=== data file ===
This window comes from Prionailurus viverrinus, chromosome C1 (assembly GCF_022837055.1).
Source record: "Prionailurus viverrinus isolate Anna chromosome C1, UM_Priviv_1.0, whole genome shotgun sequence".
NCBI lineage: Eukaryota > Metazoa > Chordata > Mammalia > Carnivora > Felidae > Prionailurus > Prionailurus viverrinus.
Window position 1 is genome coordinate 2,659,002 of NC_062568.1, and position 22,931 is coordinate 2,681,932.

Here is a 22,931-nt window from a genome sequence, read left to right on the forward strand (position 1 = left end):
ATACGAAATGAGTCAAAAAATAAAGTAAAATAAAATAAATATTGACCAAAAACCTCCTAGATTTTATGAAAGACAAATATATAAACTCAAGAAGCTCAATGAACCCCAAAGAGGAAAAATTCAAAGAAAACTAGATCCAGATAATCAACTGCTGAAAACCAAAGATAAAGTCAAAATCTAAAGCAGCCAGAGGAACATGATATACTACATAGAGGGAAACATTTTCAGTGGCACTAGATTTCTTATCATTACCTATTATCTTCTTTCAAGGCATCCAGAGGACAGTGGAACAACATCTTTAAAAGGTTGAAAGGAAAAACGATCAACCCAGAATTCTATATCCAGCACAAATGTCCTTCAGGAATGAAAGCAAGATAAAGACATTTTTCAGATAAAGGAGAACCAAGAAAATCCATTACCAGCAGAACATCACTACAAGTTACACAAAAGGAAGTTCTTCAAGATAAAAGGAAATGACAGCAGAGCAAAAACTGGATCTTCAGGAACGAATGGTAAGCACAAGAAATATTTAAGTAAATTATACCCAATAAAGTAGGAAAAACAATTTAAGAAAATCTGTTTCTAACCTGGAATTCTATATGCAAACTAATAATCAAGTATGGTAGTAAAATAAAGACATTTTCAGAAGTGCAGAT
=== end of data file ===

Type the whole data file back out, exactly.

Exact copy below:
This window comes from Prionailurus viverrinus, chromosome C1 (assembly GCF_022837055.1).
Source record: "Prionailurus viverrinus isolate Anna chromosome C1, UM_Priviv_1.0, whole genome shotgun sequence".
NCBI lineage: Eukaryota > Metazoa > Chordata > Mammalia > Carnivora > Felidae > Prionailurus > Prionailurus viverrinus.
Window position 1 is genome coordinate 2,659,002 of NC_062568.1, and position 22,931 is coordinate 2,681,932.

Here is a 22,931-nt window from a genome sequence, read left to right on the forward strand (position 1 = left end):
ATACGAAATGAGTCAAAAAATAAAGTAAAATAAAATAAATATTGACCAAAAACCTCCTAGATTTTATGAAAGACAAATATATAAACTCAAGAAGCTCAATGAACCCCAAAGAGGAAAAATTCAAAGAAAACTAGATCCAGATAATCAACTGCTGAAAACCAAAGATAAAGTCAAAATCTAAAGCAGCCAGAGGAACATGATATACTACATAGAGGGAAACATTTTCAGTGGCACTAGATTTCTTATCATTACCTATTATCTTCTTTCAAGGCATCCAGAGGACAGTGGAACAACATCTTTAAAAGGTTGAAAGGAAAAACGATCAACCCAGAATTCTATATCCAGCACAAATGTCCTTCAGGAATGAAAGCAAGATAAAGACATTTTTCAGATAAAGGAGAACCAAGAAAATCCATTACCAGCAGAACATCACTACAAGTTACACAAAAGGAAGTTCTTCAAGATAAAAGGAAATGACAGCAGAGCAAAAACTGGATCTTCAGGAACGAATGGTAAGCACAAGAAATATTTAAGTAAATTATACCCAATAAAGTAGGAAAAACAATTTAAGAAAATCTGTTTCTAACCTGGAATTCTATATGCAAACTAATAATCAAGTATGGTAGTAAAATAAAGACATTTTCAGAAGTGCAGAT